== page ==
There is a reason that he does not tell Arthur to seek immorality, to live alongside Merlin forever.
“Where are you, Merlin?” says the creature that used to be his king.
He has to bite his tongue until it bleeds to stop the impulse of answering to the thing’s (Arthur’s) voice, as he always does. Instead he keeps his fists balled up by his sides, glued to the walls of the ruined castle, feels the sweat trailing down his skin, the heart that he has ripped in half.
This wasn’t supposed to happen.
A shadow moves, and Merlin knows that it is him, stalking the halls for the only thing that makes him feel alive anymore. He cannot feel anything anymore, no remorse, no laughter, no joy. He kills because he can. He feeds because he can. His eyes are hollow and cold, no longer the blue orbs that soften around his subjects, no longer the Arthur he knows. He cares for nothing but having Merlin now.
Laughter echoes through the corridor, making Merlin tense in fear. It is hollow and filled with hunger, a mere imitation of his lover’s former joy. It makes Merlin want to tear his own ears out and scream out, ‘I’m sorry, I’m sorry, please bring him back, please bring him back!’
But he hears the thing that has replaced his king, chuckling, “You cannot hide from me, Merlin. I’ll always find you now.”
Merlin closes his eyes and hates himself even more. This is my fault. I shouldn’t have brought it up. I shouldn’t have asked him. I should have let it be. I should have listened to Kilgharrah and let everything be. But he hadn’t. And now his other half had become a monster that he did not know.
Immorality is a curse.
That is how Merlin comes to see it in the first few decades after Arthur’s death, after Camelot and in the first bitter years he spends waiting for his king to be reborn for the first time. It is the fate of Emrys, of magic reborn. He must live and witness all of time, intervene when destiny dictates. It is his nature, the magic has whispered to him many times.
He is not completely alone. He has the spirits of Kilgharrah and even Nimueh to keep him company when he goes into meditation. Often, Merlin questions if they are real, or if they are voices that he has conjured up to keep his mind from slipping further into madness.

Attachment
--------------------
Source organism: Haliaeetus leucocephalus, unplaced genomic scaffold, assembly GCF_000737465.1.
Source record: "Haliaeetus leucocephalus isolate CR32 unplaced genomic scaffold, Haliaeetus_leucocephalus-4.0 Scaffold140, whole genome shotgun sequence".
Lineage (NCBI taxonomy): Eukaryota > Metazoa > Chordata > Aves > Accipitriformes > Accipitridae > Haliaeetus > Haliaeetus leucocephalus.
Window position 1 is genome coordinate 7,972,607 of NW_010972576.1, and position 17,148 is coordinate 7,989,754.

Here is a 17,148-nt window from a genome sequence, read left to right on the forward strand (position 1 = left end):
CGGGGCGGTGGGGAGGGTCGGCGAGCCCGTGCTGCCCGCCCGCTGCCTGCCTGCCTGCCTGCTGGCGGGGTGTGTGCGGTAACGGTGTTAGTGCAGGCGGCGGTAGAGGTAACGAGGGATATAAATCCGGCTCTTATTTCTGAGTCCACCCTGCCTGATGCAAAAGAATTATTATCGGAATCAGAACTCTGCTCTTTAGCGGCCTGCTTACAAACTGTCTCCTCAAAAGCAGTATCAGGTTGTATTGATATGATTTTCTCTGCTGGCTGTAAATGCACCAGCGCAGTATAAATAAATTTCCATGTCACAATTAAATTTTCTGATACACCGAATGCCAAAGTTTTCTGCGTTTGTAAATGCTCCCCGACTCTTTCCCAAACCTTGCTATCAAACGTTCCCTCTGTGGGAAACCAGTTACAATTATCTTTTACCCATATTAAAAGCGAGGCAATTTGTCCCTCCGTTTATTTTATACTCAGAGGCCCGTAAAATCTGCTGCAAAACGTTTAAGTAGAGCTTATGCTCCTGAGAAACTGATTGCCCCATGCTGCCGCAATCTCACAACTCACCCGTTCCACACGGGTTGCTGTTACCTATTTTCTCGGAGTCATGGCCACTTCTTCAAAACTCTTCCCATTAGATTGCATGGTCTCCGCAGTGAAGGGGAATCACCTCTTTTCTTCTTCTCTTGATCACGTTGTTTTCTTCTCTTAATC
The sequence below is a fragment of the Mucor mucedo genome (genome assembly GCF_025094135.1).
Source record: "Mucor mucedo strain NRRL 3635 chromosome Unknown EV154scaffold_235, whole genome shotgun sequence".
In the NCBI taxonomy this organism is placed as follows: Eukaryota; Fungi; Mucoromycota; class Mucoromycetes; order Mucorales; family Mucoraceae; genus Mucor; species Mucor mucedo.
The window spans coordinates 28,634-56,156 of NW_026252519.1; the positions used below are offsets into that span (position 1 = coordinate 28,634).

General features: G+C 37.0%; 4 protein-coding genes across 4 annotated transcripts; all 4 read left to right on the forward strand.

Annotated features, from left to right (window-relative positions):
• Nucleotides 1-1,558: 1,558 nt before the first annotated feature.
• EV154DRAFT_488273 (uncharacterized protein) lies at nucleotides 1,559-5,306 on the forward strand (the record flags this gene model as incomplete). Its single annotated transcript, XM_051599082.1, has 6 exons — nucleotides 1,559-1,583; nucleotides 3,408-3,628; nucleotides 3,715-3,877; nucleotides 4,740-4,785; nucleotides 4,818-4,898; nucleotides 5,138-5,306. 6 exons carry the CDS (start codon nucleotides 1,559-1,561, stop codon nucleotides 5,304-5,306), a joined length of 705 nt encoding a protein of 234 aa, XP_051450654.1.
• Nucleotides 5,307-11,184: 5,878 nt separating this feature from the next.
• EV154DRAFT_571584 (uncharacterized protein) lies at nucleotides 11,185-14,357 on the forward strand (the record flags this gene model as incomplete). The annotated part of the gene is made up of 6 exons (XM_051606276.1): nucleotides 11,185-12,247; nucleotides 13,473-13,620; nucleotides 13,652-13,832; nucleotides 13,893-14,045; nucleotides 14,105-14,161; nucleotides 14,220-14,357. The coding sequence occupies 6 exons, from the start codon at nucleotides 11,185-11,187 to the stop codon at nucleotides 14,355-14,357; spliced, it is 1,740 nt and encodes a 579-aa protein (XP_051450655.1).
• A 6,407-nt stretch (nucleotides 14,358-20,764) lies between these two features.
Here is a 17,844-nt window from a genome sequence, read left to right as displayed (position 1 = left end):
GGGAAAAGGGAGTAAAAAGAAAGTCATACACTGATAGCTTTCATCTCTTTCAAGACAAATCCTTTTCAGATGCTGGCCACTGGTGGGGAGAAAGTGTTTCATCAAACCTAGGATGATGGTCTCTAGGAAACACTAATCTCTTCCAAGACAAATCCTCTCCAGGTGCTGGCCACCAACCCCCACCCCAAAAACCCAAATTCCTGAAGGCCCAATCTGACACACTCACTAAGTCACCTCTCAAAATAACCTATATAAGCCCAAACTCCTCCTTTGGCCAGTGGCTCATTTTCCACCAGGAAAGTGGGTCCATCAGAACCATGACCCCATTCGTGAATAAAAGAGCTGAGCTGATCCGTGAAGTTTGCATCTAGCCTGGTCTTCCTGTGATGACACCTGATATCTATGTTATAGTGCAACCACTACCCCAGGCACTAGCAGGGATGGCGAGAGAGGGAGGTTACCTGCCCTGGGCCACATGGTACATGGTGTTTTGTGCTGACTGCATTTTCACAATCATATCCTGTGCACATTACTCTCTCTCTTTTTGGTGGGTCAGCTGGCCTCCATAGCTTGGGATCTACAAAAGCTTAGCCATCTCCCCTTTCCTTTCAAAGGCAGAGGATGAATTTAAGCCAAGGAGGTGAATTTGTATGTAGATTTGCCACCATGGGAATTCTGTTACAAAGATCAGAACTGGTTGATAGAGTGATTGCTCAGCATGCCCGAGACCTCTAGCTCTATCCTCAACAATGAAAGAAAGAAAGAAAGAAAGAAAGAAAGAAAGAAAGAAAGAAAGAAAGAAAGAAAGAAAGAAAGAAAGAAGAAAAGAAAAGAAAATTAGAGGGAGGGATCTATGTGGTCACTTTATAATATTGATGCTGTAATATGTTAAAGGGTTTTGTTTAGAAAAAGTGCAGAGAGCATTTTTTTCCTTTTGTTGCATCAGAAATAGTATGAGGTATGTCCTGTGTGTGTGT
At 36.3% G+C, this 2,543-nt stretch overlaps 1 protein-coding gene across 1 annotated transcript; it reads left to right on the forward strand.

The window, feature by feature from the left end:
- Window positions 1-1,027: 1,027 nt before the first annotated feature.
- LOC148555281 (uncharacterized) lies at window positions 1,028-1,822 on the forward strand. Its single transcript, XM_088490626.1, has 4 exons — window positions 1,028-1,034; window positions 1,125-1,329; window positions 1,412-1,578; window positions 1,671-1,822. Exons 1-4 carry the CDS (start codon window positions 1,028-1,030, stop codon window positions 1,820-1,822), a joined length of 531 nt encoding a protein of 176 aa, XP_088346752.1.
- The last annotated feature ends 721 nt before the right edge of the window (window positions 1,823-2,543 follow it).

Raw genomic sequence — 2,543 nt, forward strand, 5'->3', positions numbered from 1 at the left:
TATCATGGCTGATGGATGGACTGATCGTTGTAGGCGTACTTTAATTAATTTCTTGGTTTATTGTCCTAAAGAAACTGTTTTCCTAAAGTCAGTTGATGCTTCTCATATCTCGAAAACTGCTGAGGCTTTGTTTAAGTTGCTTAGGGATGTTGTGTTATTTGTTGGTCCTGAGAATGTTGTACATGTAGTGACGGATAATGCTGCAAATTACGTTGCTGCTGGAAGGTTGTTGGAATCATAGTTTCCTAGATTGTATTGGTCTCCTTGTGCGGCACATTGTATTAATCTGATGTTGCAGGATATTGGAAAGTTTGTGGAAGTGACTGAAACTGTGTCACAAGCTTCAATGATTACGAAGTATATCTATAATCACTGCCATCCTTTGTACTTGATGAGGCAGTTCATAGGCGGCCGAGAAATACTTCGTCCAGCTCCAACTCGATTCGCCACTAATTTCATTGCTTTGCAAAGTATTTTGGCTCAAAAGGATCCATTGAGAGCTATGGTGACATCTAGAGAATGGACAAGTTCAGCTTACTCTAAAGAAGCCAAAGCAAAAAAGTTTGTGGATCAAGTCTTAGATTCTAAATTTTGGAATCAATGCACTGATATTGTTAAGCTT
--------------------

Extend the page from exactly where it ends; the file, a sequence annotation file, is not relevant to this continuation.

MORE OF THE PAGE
“What would happen if I asked someone to become immortal for me?” Merlin asks them one day, after the third time that Arthur is reborn, after he watched Arthur die in the second reincarnation, Arthur asking Merlin why they had to be separated in death again.
Nimueh snorts, muttering that it is a stupid idea while Kilgharrah growls at him.
“Young warlock, it is not your place to change a mortal’s nature. The price of eternal life is too high for a mortal to pay. There are always fatal consequences, imbalance the natural order of things. As Emrys, it is your job to protect the nature of magic, of life. It is best not to ask such things again.”
But he asks anyways, on the fifth life, when Arthur is bleeding in a battlefield and Merlin cannot stand watching his king die again and again. His magic lashes out, cradling his lover gently in golden hues. Arthur looks up at Merlin with such (undeserved) trust and Merlin asks the (damned) question, “Do you want to live with me forever?”
He should have not have asked. He should have made his king refuse.
But Arthur, sweet, trusting Arthur, says yes.
The magic changes Arthur. But what awakes to greet Merlin, is not Arthur anymore.
It’s caught him, the creature that wears Arthur’s body and smiles in the same way (but his teeth are smeared with the blood of the others he’s eaten). But when he looks at Merlin, his eyes soften (no, no, don’t do that, stop looking like him) and he holds Merlin as if he is the most precious treasure in the world.
“There you are, Merlin,” it whispers in his ear. “I knew you’d surrender in our game eventually.”
He clings to the undead thing, feels it’s cold hands grasping at his hair, and begins to sob quietly.
I’m sorry, he thinks. I’m so sorry for doing this to you, for asking this of you. I’m so sorry that I love you so selfishly. I’m sorry.
“...The next life won’t be like this,” Merlin whispers.
His eyes glow gold, and before the creature notices the change, flames have escaped his fingertips and he holds the creature tightly, prevents it from escaping the heat forming around their bodies.
They burn together.
Merlin survives (as always) and takes a few days to recuperate.
The creature does not.
In their next life, Arthur remembers nothing. (The creature hadn’t truly been him after all, Merlin thinks in relief, or perhaps it is a desperate hope.) But he still has that ridiculously noble notion that he should become immortal as well, so that they can be together forever.
Merlin doesn’t tell him (can’t tell him) about the awful mistake he made. He doesn’t think he would be able to bear the look of horror on his king’s face.
So he smiles and tells Arthur he’s fine.
(And when he remembers the bitter taste of the creature when he kissed him one last time amidst the burning flames, he realizes that as long as Arthur is human and alive, that he really is.)
“I love you as you are now, for always,” Merlin will say when Arthur asks for immorality.
The words work to placate him, if only for a few more centuries.